OTTAWA – Saying she felt “degraded,” an Ottawa woman is pursuing a possible human rights complaint against a local health club that asked her not to wear a tank top allegedly because of the size of her breasts.
But the club, Movati Athletic, was fighting back against Jenna Vecchio Friday, saying while it did not intend to embarrass her, it was she and her husband who chose to make the dispute public.
Vecchio said she has contacted a human rights lawyer and is considering her options after she was told by a female staff member at Movati that her black, form-fitting tank top was making other gym members uncomfortable.
The incident, which took place last Saturday while Vecchio and her husband were working out, left the woman shaken.
“It was humiliating because there were other members around (who) stopped doing what they were doing to listen in on the conversation,” Vecchio told The Canadian Press.
“I felt singled out, degraded,” she added.
“My chest became the focus of conversation and that’s not something a woman likes to discuss openly with people.”
Vecchio wrote about her ordeal on Facebook shortly afterwards under the name Rose Nickels.
The post, including numerous pictures of Vecchio wearing the tank top in question, has since been shared nearly 5,000 times and attracted international media attention.
Vecchio returned to the gym two days later, where she cancelled her membership after speaking with the club manager, who promised to look into the matter and get back to her.
But Vecchio didn’t get a response and said she only heard through the media that Movati is standing by the decision.
In a statement, the company said it launched an investigation after it saw Vecchio’s Facebook post, and that it is upholding the decision to enforce its dress code.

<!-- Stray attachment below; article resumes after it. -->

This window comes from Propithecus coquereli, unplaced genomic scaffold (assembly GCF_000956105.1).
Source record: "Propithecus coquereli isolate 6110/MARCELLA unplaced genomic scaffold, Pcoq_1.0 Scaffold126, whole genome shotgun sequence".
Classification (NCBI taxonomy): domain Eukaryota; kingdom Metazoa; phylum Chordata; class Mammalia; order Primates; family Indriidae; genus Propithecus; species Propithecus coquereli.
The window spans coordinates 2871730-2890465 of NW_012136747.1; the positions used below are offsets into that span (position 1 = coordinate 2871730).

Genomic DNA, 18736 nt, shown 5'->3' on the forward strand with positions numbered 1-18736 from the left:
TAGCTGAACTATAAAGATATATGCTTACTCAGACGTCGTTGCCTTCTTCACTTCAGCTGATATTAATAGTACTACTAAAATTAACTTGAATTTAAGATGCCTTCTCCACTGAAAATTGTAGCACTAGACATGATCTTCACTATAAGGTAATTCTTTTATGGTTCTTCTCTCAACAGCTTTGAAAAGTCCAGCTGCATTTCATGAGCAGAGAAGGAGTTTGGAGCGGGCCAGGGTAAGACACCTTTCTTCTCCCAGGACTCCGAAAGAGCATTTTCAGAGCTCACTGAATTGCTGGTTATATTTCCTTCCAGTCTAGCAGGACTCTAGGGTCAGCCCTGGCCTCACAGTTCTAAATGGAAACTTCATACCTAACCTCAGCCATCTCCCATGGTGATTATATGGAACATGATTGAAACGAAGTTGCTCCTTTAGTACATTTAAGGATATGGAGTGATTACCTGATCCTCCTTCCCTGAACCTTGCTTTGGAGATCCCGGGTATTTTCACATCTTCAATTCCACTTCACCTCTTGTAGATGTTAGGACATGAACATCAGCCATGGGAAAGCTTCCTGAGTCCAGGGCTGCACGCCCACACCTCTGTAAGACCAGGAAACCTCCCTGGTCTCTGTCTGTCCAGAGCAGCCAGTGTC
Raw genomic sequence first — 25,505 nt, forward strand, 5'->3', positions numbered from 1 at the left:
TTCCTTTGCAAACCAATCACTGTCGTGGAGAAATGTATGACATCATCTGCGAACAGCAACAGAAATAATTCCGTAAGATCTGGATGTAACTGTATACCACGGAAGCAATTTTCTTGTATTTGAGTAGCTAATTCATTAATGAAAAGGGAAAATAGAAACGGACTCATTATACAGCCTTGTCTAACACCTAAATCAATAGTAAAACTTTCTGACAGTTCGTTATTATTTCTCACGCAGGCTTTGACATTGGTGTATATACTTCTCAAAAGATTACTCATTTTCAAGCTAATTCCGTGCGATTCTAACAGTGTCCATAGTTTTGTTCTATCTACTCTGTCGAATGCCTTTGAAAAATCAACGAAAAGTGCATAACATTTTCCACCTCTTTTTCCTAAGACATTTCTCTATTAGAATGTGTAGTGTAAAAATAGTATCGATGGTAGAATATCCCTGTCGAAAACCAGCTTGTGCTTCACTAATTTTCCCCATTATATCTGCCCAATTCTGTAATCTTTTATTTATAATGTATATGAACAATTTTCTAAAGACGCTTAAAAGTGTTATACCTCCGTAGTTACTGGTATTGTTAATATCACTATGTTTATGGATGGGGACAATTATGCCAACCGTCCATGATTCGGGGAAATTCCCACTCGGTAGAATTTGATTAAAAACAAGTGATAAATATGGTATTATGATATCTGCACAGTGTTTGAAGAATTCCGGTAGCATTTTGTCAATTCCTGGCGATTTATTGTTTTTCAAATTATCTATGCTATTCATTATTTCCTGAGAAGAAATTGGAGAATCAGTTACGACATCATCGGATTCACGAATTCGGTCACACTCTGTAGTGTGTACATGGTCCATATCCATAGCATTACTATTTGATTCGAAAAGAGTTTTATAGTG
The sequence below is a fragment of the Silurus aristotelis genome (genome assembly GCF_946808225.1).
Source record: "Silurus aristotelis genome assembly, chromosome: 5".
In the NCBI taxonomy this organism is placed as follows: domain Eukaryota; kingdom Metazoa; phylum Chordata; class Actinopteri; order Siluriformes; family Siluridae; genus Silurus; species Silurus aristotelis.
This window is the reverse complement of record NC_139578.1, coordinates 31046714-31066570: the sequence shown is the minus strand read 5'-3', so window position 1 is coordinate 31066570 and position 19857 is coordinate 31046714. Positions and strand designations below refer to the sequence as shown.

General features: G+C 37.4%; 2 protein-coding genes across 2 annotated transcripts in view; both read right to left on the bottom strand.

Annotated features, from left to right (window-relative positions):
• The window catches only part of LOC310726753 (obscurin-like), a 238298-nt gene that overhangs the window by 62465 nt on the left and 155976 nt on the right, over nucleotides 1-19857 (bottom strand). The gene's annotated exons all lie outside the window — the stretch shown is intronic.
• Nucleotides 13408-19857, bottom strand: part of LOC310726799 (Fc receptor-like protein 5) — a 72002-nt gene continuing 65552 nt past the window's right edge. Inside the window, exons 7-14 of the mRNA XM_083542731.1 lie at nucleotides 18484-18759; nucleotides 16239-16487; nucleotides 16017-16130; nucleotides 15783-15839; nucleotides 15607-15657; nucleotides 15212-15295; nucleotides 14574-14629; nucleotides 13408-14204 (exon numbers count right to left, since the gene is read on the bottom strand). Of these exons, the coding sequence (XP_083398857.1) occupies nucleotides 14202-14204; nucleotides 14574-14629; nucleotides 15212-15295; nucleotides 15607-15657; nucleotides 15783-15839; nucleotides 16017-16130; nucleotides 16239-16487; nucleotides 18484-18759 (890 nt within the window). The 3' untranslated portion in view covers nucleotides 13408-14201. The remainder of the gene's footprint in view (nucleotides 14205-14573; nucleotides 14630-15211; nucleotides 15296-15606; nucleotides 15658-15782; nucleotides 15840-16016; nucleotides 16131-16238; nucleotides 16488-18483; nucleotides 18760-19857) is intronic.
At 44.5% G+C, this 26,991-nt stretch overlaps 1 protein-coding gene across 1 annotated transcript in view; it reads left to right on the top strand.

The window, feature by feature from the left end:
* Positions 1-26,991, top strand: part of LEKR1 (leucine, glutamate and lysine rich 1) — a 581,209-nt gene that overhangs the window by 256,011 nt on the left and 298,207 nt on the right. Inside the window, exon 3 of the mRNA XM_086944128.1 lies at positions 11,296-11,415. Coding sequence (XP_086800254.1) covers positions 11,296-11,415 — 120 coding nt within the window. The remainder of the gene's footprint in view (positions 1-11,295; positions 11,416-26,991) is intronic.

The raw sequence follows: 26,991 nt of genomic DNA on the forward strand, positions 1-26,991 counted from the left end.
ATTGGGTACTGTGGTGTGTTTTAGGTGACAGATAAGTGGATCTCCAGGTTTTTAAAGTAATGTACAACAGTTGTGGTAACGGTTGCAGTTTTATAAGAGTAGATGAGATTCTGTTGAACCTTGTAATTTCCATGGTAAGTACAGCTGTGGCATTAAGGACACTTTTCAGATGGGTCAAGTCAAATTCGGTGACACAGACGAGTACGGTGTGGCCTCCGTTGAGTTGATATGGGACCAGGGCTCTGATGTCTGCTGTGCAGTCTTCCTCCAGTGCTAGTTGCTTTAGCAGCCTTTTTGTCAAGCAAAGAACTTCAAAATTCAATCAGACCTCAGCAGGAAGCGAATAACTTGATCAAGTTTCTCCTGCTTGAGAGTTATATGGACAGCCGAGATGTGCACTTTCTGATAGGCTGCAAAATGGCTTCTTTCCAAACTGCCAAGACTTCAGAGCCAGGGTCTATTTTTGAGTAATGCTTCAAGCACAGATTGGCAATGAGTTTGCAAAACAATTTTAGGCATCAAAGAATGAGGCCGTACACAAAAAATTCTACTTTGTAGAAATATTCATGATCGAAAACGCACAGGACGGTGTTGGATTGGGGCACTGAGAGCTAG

“Following Ms. Vecchio’s own social media postings on this matter, we conducted a thorough investigation which included first-hand accounts from members and other staff, and a follow-up meeting with Jenna herself,” said the statement.
“Upon conclusion of our interviews, we stand by the original decision that confirms that Ms. Vecchio was dressed inconsistently with our code of conduct.”
Movati also called into question whether the pictures she posted online depicted the same outfit she wore to the gym.
“While it may not have been intentional, Ms. Vecchio’s attire was not as modest as she has suggested via the images she shared recently on Facebook and through media interviews,” the company said.
“Although our staff were professional and discreet in their approach, and followed our process of not asking a member to leave or conclude a workout, she and her husband chose to escalate the matter publicly.”
For her, the issue wasn’t her tank top, but rather that she was told she couldn’t wear it because of her chest size despite others being dressed similarly, said Vecchio. She noted that she had worn the same style of tank top at other gyms, including in Halifax where she lived before moving to Ottawa.
“It was quite apparent to me at the time that I was being singled out,” she said.
“I could directly look at another woman in a tank top and they wouldn’t acknowledge the fact that she was wearing a tank top. They kept redirecting it to me, that they were just discussing my tank top and the way my chest appeared in it.”
Vecchio said she doesn’t have an issue with dress codes, only with how Movati applied theirs.
“Dress codes are acceptable. It’s the way that they’re enforced that we need to question.”
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